Secondly, and more important for the long-run, the pope should call for a commission that would include ordinary priests, ordinary laity - especially parents - victims, as well as members of the hierarchy.  Appointing Archbishop Martin and Bishop Robinson to head this commission would make a powerful statement that Rome is serious about this and not just playacting for the cameras.

This commission would be tasked with developing policies that clearly define what bishops must do when confronted with an abusive priest - it should also clearly define what will happen to the bishop if he fails to protect the innocent under his care.  He will be asked to resign, and he will be given another assignment.  Also, the commission could begin work on finding a way to have the bishops be accountable to THE church, rather than simply to the Vatican, just as they were in the early church.  There should be some way for the people of God to be able to initiate investigations and even to ''recall'' a bishop, just as we can ''recall'' a politician in extreme circumstances. There should be a formal process that ensures that bishops and other hierarchy will invite the insights of THE church on a scheduled basis and report back to them (just as executives must do with their stockholders), and hopefully will listen to them.  Bishops are afflicted with the same dangers that the pope and those in Rome face, and that face many in political leadership and in executive suites in industry as well - they become so isolated from the ''real'' world, protected, all communications vetted and censored before reaching the top, so used to luxury paid for by others, and surrounded by those who fear challenging them, that they become arrogant and far more concerned about protecting their own privilege than protecting those who depend on their honesty, integrity and morality to do the ''right'' thing. Executives can be fired - some have gone to prison.  Politicians have to face reelection or even recalls. Heads of schools can be fired, and also have to face legal authorities if they hid child sexual abuse among their staff.

Those are the bare outlines.  But until there are clear policies in place that indicate that the buck stops with the bishops (and if the bishops fail, with Rome), that the bishops must meet both the legal and moral obligations of reporting possible criminals to the legal authorities, and immediately removing the possible abuser from any ministry involving children until the legal investigation is complete, and, if necessary, a trial has been held to determine guilt or innocence.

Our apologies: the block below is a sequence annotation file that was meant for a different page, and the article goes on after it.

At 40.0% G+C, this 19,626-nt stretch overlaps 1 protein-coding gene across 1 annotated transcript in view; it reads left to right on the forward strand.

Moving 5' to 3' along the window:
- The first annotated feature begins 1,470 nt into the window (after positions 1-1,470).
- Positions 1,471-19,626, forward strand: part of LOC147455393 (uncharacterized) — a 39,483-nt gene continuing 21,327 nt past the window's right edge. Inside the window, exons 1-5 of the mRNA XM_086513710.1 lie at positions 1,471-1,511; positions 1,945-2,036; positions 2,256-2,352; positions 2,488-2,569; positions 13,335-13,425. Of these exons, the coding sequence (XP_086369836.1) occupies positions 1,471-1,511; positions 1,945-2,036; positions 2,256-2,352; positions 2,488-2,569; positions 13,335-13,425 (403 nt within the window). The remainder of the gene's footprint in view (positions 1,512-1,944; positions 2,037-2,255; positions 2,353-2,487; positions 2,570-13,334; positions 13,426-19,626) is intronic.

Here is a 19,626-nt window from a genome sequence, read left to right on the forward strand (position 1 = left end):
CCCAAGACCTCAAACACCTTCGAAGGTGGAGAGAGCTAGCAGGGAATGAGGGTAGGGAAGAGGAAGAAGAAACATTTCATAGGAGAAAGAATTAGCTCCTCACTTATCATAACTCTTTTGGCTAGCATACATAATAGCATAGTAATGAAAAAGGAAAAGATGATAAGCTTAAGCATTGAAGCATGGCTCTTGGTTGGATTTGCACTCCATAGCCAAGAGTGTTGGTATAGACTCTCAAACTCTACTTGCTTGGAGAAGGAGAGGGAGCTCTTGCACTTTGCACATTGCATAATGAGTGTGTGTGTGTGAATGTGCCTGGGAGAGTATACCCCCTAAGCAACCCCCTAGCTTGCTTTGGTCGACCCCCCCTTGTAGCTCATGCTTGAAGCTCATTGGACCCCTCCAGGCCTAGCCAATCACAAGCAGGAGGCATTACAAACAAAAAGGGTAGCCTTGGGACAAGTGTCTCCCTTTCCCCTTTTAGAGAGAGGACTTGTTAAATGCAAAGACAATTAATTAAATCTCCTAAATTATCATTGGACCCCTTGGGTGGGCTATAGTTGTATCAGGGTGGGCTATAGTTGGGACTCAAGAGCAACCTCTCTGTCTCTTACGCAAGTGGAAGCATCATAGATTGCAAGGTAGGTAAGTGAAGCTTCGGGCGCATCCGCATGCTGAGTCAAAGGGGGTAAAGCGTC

I know of few organizations that tolerate the degree of malfeasance in its executives that the leadership in Rome has tolerated.  This includes the current pope and his predecessor.  (the Santo Subito nonsense should be stopped in its tracks as well).  However, even if it is far too late, the pope could still demonstrate that he is willing to do all that is necessary to ensure that future priest-abusers must face the legal authorities and they will not be protected by their bishops.
Bill Collier | 4/6/2011 - 11:07am
Peter Seewald, in his book "Light of the World: The Pope, the Church, and the Signs of the Times" (based on interviews with BXVI), engaged the Pope in a lengthy discussion about the abuse scandal, including the following exchange that bears directly on Archbishop Martin’s comments at Marquette:
Seewald: "It is not only the abuse that is upsetting, it is also the way of dealing with it. The deeds themselves were hushed up and kept secret for decades. That is a declaration of bankruptcy for an institution that has love written on its banner."
BXVI: "The Archbishop of Dublin told me something very interesting about that. He said that ecclesiastical penal law functioned until the late 1950's; admittedly it was not perfect–there is much to criticize about it–but nevertheless it was applied. After the mid-sixties, however, it was simply not applied any more. The prevailing mentality was that the Church must not be a Church of laws but, rather, a Church of love; she must not punish. Thus the awareness that punishment can be an act of love ceased to exist. This led to an odd darkening of the mind, even in very good people.
Today we have to learn all over again that love for the sinner and love for the person who has been harmed are correctly balanced if I punish the sinner in the form that is possible and appropriate. In this respect there was in the past a change of mentality, in which the law and the need for punishment were obscured. Ultimately this also narrowed the concept of love, which in fact is not just being nice or courteous, but is found in the truth. And another component of truth is that I must punish the one who has sinned against real love."
The Pope’s responses to Seewald’s probing questions about the abuse scandal occupy an entire chapter in the book. The responses will likely not satisfy everyone, but at a minimum they provide revealing ‘top down’ insights into the Pope’s current thinking about the scandal.